The young ensign, who did not at all like to be thus thwarted by the commander, had been watching a bird which, bolder than its companions, had more than once swooped close up to the taffrail. Determined to prove that he was not the bad shot it was supposed, he had kept his rifle capped and ready; he lifted it as the commander spoke, and fired. The albatross rose for an instant, and then, with expanded wings, fell heavily into the water, where it was seen struggling in a vain effort to rise.
“You have done for him, old fellow, at all events,” cried Lieutenant Dawson.
“Well, Holt, you have retrieved your character,” remarked the other ensign.
“I wish that Mr Holt would have listened to my advice,” said the commander, turning away annoyed. The young officers were too much engaged watching the poor bird to observe this. In another instant the struggles of the wounded albatross ceased, and immediately several of its companions pounced down upon it, and, ere the ship had run it out of sight, the body was almost torn in pieces.
“Why, it appears that your pets are somewhat ferocious creatures,” observed Lieutenant Dawson, pointing out what had occurred to Commander Newcombe, who had again returned aft.
“That is their nature, gentlemen,” he replied; “I have an idea, too, that it was implanted in them for a beneficent purpose. Better that the creature should be put out of its pain at once than linger on in agony. If we come to look into the matter, we shall find that every living creature is imbued with certain habits and propensities for a good purpose. I do not hold that anything happens by chance, or that the albatross is unworthy of being treated with humanity, because it acts in what you call a savage way. You will pardon me for being thus plain-spoken, gentlemen; and now Mr Holt has shown his skill by shooting one of those poor birds, I will ask you to favour me by not attempting to kill any more.”
Though not over well pleased at the interference of the commander, the young officers, feeling that his rebuke was just, discharged their rifles in the air, and did not again produce them during the voyage.
Willy Dicey and Peter Patch had been on the poop when these remarks had been made. “I say, Dicey, do you suppose that the commander really believes harm will come to the ship because Ensign Holt killed the albatross?” asked Peter, as they took a turn together on the port side of the quarterdeck.
“I should think not,” answered Willy. “I do not see what the one thing has to do with the other.”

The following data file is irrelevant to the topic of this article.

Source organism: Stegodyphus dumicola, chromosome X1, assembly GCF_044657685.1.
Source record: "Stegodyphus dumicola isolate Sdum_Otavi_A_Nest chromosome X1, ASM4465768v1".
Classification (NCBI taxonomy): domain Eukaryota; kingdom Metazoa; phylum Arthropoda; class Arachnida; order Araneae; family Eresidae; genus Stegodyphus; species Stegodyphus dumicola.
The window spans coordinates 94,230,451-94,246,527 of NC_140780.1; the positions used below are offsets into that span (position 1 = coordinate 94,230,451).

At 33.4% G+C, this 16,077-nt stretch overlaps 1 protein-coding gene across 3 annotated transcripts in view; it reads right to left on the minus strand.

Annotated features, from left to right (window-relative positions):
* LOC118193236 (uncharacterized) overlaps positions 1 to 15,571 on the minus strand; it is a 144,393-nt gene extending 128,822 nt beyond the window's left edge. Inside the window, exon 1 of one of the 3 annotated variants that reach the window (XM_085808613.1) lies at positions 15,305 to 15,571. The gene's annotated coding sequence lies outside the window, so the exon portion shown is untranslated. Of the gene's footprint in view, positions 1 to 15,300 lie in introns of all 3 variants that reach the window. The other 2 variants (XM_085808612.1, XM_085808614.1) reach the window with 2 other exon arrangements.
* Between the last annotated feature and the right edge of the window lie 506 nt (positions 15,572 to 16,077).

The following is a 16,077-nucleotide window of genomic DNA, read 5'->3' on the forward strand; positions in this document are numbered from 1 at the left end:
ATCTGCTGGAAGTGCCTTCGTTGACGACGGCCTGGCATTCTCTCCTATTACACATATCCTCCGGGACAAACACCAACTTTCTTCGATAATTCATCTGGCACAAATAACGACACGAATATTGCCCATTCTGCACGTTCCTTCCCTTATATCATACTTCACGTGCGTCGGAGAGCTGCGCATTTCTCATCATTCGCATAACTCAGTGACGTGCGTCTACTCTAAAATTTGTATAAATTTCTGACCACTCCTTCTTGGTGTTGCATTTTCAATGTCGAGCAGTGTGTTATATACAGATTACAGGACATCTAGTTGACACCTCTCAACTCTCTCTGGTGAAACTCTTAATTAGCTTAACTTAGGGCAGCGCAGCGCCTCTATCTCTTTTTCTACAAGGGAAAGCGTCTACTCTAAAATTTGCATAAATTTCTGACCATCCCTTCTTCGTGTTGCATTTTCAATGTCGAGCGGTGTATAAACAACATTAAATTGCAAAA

“The sailors say, however, that it is very unlucky to kill an albatross,” observed Peter. “They fancy that the souls of people who die at sea fly about in the bodies of albatrosses, I suppose, or something of that sort—I am not quite certain; and for my part I wish that Ensign Holt had been less free with his rifle. I have always thought him a donkey, and donkeys do a good deal of mischief sometimes.”
“I will ask Harry Shafto what he thinks about it,” said Willy. “I have read a poem about a man who shot an albatross, and all the people died on board, and the ship went floating about till the masts and sails rotted, and he alone remained alive.”
“I suppose he lived on the ship’s stores then,” observed Peter. “He would have had plenty to eat, as there was no one to share the grub with him; but I should not like to have been in his skin. Did he ever get to shore, or how did people come to know it?”
“I think the old hulk reached the land after a good many years,” said Willy; “but I am not quite certain about that.”
“He must have had a terrible life of it, all alone by himself,” said Peter. “I should like to hear more of the story; but, I say, Dicey, are you certain that it is true?”
“No, I rather think it is a poet’s fancy, for the story is written in verse,” answered Willy.
“Well! that’s some comfort,” observed Peter; “because, you see, if the same thing was to happen to us, we should all have to die, and Ensign Holt would be the only person left on board the ‘Ranger.’”
Harry Shafto soon afterwards coming on deck, the two midshipmen appealed to him for his opinion. Harry laughed heartily.